12+ A friend shared a Facebook post by inviting the reader to "Step Inside the World's Coolest Library". The futuristically designed library in Tianjin, China (aptly nicknamed, The Eye) is lined from floor to cathedral high ceilings with bookshelves, which follow the building's curved contours.
And, most importantly, for the avid reader, the bookshelves are stocked full of books.
The Tianjin Binhai Library set me thinking about the dozens of libraries I've visited over the years and fondly recalling my favourites. They may not be as architecturally impressive as Tianjin's, but three have left an indelible impression on me.
Bayswater Public Library, Perth, WA
I grew up in Perth and, as a child, lived and went to primary school in Bayswater. The Bayswater ("Baysey") Library was the first public library for which I had a library card in my name! I loved visiting it in my early teens, working out the Dewey decimal card catalogues and locating titles on the shelves.
I don't recall any of the books I may have borrowed from the library, perhaps some science fiction or a Biggles adventure ("Chocks away, Algy!"). It was a long time ago! But I do remember the joy of being surrounded by books and the sense of awe at the power of the words between their covers.
Brighton Library, Sussex, England
I lived in Brighton, England, for six years from 1987 to 1993 and loved visiting the Brighton Library, which back then was adjacent to the Brighton Pavilion, the extravagant Indian inspired seaside retreat built between 1815 and 1822 for George, Prince of Wales. In fact, the Pavilion's old horse stables housed the library from the 1870s until 2005!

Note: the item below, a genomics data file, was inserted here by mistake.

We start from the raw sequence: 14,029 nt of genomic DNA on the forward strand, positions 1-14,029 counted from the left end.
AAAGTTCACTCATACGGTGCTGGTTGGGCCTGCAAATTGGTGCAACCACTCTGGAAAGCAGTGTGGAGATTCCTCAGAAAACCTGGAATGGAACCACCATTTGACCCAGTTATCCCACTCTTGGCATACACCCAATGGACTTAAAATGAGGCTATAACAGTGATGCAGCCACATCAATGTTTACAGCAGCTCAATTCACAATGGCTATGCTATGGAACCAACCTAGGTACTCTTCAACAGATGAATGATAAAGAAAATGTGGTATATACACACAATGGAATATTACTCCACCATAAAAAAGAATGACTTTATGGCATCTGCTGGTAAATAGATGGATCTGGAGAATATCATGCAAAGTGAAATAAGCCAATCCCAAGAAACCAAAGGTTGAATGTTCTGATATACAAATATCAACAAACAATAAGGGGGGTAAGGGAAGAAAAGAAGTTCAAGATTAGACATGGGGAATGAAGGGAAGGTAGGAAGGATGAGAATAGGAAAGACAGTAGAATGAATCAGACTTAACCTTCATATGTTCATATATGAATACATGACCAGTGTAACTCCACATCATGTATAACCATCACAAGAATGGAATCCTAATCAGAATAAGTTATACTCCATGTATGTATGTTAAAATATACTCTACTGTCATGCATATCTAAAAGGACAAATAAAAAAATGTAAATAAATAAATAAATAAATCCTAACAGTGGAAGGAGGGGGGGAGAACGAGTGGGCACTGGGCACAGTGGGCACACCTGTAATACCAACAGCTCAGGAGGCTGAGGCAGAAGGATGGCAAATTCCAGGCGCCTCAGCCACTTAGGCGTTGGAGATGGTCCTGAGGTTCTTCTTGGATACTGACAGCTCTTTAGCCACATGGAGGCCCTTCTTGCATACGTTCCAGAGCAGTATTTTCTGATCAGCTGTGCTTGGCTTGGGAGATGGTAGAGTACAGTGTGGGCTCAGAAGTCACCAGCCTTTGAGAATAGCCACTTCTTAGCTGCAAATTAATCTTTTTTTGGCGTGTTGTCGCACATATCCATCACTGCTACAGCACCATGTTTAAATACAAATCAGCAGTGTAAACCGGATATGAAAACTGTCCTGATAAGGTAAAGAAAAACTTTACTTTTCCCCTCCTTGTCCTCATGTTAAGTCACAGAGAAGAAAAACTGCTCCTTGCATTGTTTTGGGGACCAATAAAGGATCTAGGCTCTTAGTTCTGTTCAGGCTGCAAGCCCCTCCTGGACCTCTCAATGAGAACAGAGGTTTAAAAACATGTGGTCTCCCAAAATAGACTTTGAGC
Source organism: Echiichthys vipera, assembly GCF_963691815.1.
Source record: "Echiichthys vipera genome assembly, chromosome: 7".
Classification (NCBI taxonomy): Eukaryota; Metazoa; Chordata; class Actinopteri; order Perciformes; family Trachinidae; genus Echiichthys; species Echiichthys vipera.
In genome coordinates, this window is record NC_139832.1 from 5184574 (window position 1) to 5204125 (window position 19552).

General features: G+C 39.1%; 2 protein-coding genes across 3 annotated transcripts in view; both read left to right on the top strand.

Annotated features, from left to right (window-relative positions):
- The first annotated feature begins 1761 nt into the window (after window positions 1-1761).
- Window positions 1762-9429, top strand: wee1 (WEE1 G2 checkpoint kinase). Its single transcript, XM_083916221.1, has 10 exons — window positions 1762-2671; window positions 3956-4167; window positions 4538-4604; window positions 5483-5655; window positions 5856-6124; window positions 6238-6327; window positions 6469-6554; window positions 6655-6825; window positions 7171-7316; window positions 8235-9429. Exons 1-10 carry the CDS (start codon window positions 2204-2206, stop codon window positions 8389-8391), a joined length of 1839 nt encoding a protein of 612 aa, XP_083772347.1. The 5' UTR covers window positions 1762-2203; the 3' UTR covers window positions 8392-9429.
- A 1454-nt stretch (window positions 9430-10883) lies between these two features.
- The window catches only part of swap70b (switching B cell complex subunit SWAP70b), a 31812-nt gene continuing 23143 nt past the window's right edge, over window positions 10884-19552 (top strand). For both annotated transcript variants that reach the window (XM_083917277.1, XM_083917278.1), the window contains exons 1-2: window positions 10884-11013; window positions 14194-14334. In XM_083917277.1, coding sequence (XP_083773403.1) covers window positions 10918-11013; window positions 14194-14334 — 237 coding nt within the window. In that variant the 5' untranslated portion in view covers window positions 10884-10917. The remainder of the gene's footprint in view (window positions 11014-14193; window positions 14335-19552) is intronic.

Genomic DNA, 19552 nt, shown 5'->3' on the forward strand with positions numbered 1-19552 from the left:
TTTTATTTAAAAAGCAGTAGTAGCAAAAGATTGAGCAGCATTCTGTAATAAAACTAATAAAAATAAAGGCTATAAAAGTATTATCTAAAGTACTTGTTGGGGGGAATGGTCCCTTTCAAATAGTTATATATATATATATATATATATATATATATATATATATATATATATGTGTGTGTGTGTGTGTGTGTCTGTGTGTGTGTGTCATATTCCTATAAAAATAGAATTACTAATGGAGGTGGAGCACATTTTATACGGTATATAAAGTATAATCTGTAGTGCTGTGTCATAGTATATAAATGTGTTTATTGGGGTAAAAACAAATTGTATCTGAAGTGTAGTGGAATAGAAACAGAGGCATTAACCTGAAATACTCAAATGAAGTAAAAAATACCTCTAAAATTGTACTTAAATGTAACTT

It reeked, not of horses (thankfully!) but history and knowledge. And I frequently borrowed books from the library and expanded my reading in my late twenties and early thirties.
Brighton now has a new Jubilee Library. While I doubt it has the charm of the old "horse stables" library, I hope to visit it and revisit Brighton one day.
Waverley Library, Sydney, NSW
I now live in the eastern suburbs of Sydney, and Waverley Library is my local library. I have loaned countless books, CDs and DVDs from it over the years. But I will always associate the library with visits with my son to find books for him. Either for me to read to my son when he was very young or to inspire him to do so on his own when he got older.
Books like Anthony Horowitz's Alex Rider teen spy series, which my son devoured over one school holidays when he was thirteen. Oh, that I could inspire him to do so again nowadays!
Sometimes I don't bother to loan a book from the library. I walk about the shelves and recall the joy and sense of awe I felt as a young teen, back in the "Baysey Library".
Tall And True is an online showcase and forum for writers, readers and publishers.
The Future of Libraries
Libraries can be futuristic buildings or housed in old horse stables. What they all have in common are books!
Despite gloomy predictions about their future in the age of the e-book, I suspect those of us who love reading "traditional" books (and loaning e- and audiobooks!) will always love libraries.
And some of those libraries will become our favourites!
© 2017 Robert Fairhead
N.B. This post is also published on my blog at RobertFairhead.com.
A middle-aged dad and dog owner, Robert Fairhead is an editor and writer at Tall And True, and blogs on his eponymous website, RobertFairhead.com.
His favourite pastimes include reading and writing, walking his dog, and watching Aussie Rules Football with his son. He is also a part-time dog trainer and runs classes at his local dog training club and through Robert's Responsible Dog Training.
Robert has worked as an electrician, a computer programmer, and a sales and marketing consultant, and he is the principal copywriter at Rocher Communications.
His book reviews and writing on dogs have appeared in newspapers and online. And in 2020, he published a collection of short stories, Both Sides of the Story.
Robert has also enjoyed a one-night stand as a stand-up comic.